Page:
Axel and Louise spend a lot of time at this old table—both work from home, so they often drink coffee and sit here with their laptops.

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© Vanessa Forstén

View from the kitchen to the bedroom.

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© Vanessa Forstén

This room is the couple’s pride and joy. They came up with an interesting solution for zoning: they made an additional partition with a window (the same “wall” at the head of the bed), and behind it, they arranged a dressing room.

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© Vanessa Forstén

Right there, in the dressing room, there is a small table where Louise does her makeup.

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© Vanessa Forstén

How do you like this jewelry stand?

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© Vanessa Forstén

View from the kitchen to the dining room. This chest of drawers, found at a flea market, used to be a regular buffet. They divided it into two parts, turned the bottom into a chest of drawers, and put the top in the pantry.

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© Vanessa Forstén

Axel often plays the piano. And he deliberately placed the instrument in the dining room—says that playing one or two tunes during dinner with guests immediately makes the atmosphere more friendly and sociable.

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© Vanessa Forstén

Chairs made of dark wood and Midbec Anemone wallpaper attract all attention.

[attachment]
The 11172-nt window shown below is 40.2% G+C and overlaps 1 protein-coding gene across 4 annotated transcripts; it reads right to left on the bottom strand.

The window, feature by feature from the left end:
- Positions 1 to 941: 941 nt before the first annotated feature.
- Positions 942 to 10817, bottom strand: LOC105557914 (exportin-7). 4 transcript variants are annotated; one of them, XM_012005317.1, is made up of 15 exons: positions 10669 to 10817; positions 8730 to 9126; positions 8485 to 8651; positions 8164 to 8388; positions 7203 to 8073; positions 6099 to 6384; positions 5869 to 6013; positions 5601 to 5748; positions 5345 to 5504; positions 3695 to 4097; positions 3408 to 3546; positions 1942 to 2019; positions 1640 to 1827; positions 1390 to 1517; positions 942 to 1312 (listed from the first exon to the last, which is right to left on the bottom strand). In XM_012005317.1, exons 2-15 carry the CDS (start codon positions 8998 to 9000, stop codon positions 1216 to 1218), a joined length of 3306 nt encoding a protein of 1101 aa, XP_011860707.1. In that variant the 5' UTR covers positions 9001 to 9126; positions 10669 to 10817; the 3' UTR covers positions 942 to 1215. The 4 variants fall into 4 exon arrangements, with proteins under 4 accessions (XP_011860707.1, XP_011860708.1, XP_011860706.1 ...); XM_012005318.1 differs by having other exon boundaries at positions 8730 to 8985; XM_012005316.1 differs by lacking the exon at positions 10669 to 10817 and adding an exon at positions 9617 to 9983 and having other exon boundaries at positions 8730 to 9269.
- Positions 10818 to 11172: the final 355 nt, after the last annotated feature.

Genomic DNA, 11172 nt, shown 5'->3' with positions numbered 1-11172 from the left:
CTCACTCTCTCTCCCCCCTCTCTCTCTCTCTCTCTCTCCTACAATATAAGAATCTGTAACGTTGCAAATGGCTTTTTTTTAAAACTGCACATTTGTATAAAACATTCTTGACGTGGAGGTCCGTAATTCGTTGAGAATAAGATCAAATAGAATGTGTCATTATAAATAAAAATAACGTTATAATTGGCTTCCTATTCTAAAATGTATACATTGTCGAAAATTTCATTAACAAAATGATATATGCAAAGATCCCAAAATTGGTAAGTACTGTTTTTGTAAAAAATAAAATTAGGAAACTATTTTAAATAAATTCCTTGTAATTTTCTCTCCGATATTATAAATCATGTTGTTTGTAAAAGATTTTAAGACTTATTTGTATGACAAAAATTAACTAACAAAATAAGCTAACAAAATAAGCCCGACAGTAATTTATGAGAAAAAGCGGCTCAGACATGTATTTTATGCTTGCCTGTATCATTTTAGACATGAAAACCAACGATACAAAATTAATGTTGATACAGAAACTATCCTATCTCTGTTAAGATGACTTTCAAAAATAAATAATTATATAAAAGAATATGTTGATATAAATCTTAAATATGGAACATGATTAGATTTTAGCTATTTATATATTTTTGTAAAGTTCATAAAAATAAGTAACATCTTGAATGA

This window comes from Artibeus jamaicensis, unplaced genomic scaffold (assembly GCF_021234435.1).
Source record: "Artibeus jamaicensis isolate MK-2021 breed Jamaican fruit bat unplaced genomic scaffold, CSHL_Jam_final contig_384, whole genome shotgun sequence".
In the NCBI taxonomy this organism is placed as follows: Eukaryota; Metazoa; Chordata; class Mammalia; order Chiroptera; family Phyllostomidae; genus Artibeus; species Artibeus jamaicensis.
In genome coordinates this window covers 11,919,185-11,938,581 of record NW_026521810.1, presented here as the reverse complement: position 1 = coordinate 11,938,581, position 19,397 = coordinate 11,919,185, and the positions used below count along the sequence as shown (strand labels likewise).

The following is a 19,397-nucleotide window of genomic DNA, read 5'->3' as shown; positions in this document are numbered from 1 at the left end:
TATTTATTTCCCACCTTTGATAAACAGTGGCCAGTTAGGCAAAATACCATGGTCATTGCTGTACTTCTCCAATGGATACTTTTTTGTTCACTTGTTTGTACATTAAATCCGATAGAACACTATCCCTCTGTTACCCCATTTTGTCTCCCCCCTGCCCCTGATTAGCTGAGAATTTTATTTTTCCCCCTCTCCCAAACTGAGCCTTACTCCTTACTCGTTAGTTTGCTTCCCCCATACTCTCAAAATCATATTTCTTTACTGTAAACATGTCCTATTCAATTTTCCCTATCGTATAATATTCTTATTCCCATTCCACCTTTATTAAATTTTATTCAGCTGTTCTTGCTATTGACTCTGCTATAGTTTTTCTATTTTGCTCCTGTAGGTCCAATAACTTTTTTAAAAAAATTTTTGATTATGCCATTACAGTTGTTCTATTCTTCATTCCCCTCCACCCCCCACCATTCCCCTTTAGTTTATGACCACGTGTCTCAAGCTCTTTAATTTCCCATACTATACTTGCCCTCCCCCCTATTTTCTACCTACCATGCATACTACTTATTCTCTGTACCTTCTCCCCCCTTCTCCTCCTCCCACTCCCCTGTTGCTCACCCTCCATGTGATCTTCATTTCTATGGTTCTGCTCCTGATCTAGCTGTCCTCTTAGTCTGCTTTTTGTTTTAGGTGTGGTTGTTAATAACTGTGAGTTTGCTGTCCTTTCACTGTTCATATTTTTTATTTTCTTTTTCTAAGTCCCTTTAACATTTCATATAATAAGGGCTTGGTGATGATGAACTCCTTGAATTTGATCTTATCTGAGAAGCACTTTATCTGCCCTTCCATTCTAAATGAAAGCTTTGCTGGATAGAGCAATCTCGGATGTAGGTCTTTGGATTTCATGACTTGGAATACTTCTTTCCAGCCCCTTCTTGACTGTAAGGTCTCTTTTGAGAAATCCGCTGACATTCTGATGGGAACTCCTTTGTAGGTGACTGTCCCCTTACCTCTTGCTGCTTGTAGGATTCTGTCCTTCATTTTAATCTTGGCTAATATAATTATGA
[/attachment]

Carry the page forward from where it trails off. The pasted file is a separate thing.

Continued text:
By the way, they bought the dining table for next to nothing at a flea market. The chairs were inherited from Axel’s uncle (his family was renovating and replacing furniture). And the 1970s chandelier was purchased through an ad.

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© Louise Mannilille

And a photo from everyday life (not staged)—Axel at work and a cat supervising the process.

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© Vanessa Forstén

The house is heated by tiled stoves. Some rooms have underfloor heating.

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© Vanessa Forstén

Louise bought this chair from the well-known Swedish brand Asko Harlekiini at a flea market for only $30.

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© Vanessa Forstén

The stand for firewood and vinyl records (an interesting combination) Axel made himself.

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© Vanessa Forstén

This is what the study looks like, where Axel can disappear for hours (for example, when coming up with his next story). The map on the wall with the Helsinki plan reminds him and Louise of the time when they lived in the capital.

“Louise and I often go to flea markets for inspiration. We’re lucky because our tastes are similar, and decorating the house is a hobby that we both love,” says Axel (quote from his interview to an interior magazine).

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© Vanessa Forstén

Finally, let me show you what the bathroom looks like. Here, we had to do a major overhaul—replace absolutely everything.

The renovation of the bathroom almost bankrupted Louise and Axel. They even had to take out a loan. The couple wanted the tiles to go all the way to the ceiling, and considering that the ceiling height here is 3.3 meters, the idea turned out to be not cheap.

“During the renovation, when almost everything was ready, a water pipe burst. Fortunately, we didn’t have to dismantle anything,” shares Axel.

After 2 years of living in their house, the couple admits that they have never regretted their choice:

“When we meet friends from Helsinki, their first question is always: ‘How is life in your Vaasa?’. We always answer: ‘Wonderful. Moving here was our best decision’.”

Qualified interior designer and article author specializing in home and residential interiors since 2021. My favorite topics include Scandinavian design, reviews of English cottages, as well as simple and light ideas for apartment decoration.